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Summary of U.S. House of Representatives Agriculture Committee Farm Bill Provisions
Farm Business Management Update, August 2001
By Jim Pease
On July 27, the Agriculture Committee of the U.S. House of Representatives passed the "Agricultural Act of 2001," H.R. 2646. Key points of the bill are
- Provides a 10-year term for the proposed bill (2002-2011) costing approximately $168 billion.
- Maintains fixed-decoupled payments (renaming AMTA payments) and marketing loans. Fixed-decoupled payments are made like AMTA payments, whether or not the commodity is produced in the current year. Market loan payments are made when prices fall below the market loan rate. Returns to 1995 target prices provide counter-cyclical payments. Payments are made when market price is below target price, so that producers of enrolled program commodities are assured of the target price on 85% of program acres. No set-aside acres.
- Gives producers the one-time opportunity to update total base acreage for all commodities based on actual planting 1998-2001; maintains base yields.
- Established fixed-decoupled payments and target prices/counter-cyclical payments for oilseeds. Payment yields based on realized 1998-2001 yields; payment acres based on acres planted 1998-2001.
- Maintains the dairy program status quo, with price supports at $9.90 per hundredweight through 2011.
- Creates a wool and mohair marketing assistance loan program, providing loan deficiency payments with loan rates of $1/lb graded wool, $0.40/lb nongraded wool, and $4.20/lb for mohair.
- Makes historic changes in the peanut program by eliminating the quota system and treating peanuts like other program commodities. Quota holders receive $0.10/lb for five years as compensation. Creates peanut program base by farm based on 1998-2001 peanut acres. Peanut program yield per farm is realized 1998-2001 yields. Fixed-decoupled payment of $36/ton; target price of $480/ton, and marketing loan rate at $350/ton.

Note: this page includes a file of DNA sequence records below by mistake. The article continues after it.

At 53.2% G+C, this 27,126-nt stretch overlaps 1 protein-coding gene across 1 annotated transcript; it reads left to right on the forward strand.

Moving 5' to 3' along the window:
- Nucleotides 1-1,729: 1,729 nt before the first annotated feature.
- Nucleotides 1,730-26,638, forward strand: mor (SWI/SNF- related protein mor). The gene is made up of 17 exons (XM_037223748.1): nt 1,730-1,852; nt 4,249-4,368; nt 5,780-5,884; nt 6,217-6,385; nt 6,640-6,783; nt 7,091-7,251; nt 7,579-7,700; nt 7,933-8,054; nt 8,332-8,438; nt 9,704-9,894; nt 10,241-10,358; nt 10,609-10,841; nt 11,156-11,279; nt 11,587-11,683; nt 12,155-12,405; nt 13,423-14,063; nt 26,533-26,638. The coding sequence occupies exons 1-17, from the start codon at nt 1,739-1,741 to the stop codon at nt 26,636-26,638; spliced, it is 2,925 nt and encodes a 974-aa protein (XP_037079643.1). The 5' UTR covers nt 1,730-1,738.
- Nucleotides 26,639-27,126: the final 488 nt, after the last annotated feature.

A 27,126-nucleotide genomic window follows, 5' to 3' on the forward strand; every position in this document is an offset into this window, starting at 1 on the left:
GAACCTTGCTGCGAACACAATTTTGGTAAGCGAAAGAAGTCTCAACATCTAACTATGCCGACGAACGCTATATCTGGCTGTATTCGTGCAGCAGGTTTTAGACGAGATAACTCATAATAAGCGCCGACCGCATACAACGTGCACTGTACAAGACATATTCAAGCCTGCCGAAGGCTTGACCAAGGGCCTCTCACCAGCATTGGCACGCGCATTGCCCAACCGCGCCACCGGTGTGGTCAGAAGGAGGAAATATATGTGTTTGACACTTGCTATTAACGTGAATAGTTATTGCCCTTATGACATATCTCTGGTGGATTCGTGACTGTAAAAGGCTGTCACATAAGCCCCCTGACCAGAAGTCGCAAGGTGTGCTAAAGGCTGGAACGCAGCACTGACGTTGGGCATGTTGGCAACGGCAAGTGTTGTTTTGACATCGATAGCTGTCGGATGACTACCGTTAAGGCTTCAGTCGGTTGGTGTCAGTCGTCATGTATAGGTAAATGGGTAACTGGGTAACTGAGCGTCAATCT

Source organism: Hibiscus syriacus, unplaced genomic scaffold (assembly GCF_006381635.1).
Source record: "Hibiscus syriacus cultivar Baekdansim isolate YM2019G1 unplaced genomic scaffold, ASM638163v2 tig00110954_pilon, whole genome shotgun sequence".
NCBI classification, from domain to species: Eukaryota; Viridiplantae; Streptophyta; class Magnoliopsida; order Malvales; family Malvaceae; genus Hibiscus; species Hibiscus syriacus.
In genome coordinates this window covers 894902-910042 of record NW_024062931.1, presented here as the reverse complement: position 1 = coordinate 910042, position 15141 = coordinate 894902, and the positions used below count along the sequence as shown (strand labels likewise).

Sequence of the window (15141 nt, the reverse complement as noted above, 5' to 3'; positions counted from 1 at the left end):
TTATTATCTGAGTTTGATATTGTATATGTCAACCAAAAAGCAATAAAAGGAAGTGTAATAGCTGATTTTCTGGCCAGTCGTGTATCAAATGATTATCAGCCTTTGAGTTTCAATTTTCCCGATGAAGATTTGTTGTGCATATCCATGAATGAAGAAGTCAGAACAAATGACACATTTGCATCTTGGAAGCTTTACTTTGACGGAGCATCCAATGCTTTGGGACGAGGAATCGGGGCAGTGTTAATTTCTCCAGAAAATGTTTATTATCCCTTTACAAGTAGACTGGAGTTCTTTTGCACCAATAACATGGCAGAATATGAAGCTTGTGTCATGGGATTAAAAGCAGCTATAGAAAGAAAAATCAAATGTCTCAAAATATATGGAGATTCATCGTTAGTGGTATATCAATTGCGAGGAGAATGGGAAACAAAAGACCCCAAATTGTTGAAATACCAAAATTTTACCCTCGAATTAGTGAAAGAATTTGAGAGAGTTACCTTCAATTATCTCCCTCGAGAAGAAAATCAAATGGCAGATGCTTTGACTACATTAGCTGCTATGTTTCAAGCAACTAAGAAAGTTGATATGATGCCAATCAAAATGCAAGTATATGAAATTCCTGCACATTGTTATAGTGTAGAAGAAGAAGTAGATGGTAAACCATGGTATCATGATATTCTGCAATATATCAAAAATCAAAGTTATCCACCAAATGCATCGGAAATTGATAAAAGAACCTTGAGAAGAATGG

- Sets payment limits at $50,000 for fixed-decoupled payments, $75,000 for target price/counter-cyclical payments, and $150,000 for marketing loan gains and loan deficiency payments.
#Set by formula relative to the feed value of corn
|Loan Rates, Fixed Decoupled Payment Rates and Target Prices
|Crop ||Unit ||Loan Rates ($/unit) ||Fixed Rates ($/unit) ||Target Prices ($/unit)
|Wheat ||Bu. ||2.58 ||0.53 ||4.04
|Corn ||" ||1.89 ||0.30 ||2.78
|Sorghum ||" ||1.89 ||0.36 ||2.64
|Barley ||" ||1.65# ||0.25 ||2.39
|Oats ||" ||1.21# ||0.025 ||1.47
|Upland Cotton ||Lb. ||0.5192 ||.0667 ||.736
|Soybeans ||Bu. ||4.92 ||0.42 ||5.86
|Minor Oilseeds ||Lb. ||0.087 ||.0074 ||.1036
Other key provisions include
- Reauthorization of the Conservation Reserve Program (CRP) through 2011 with a 39.5 million acre limit.
- Reauthorization of the Environmental Quality Incentives Program (EQIP) through 2011 at $1.2 billion annually, with livestock producers receiving 50% of funding.
The Bill is almost certain to pass the House. It is unclear when the Senate will take up a Farm Bill, and how much provisions of the House Bill will be altered. It is still unlikely that a Farm Bill will be on President Bush's desk before New Year's.
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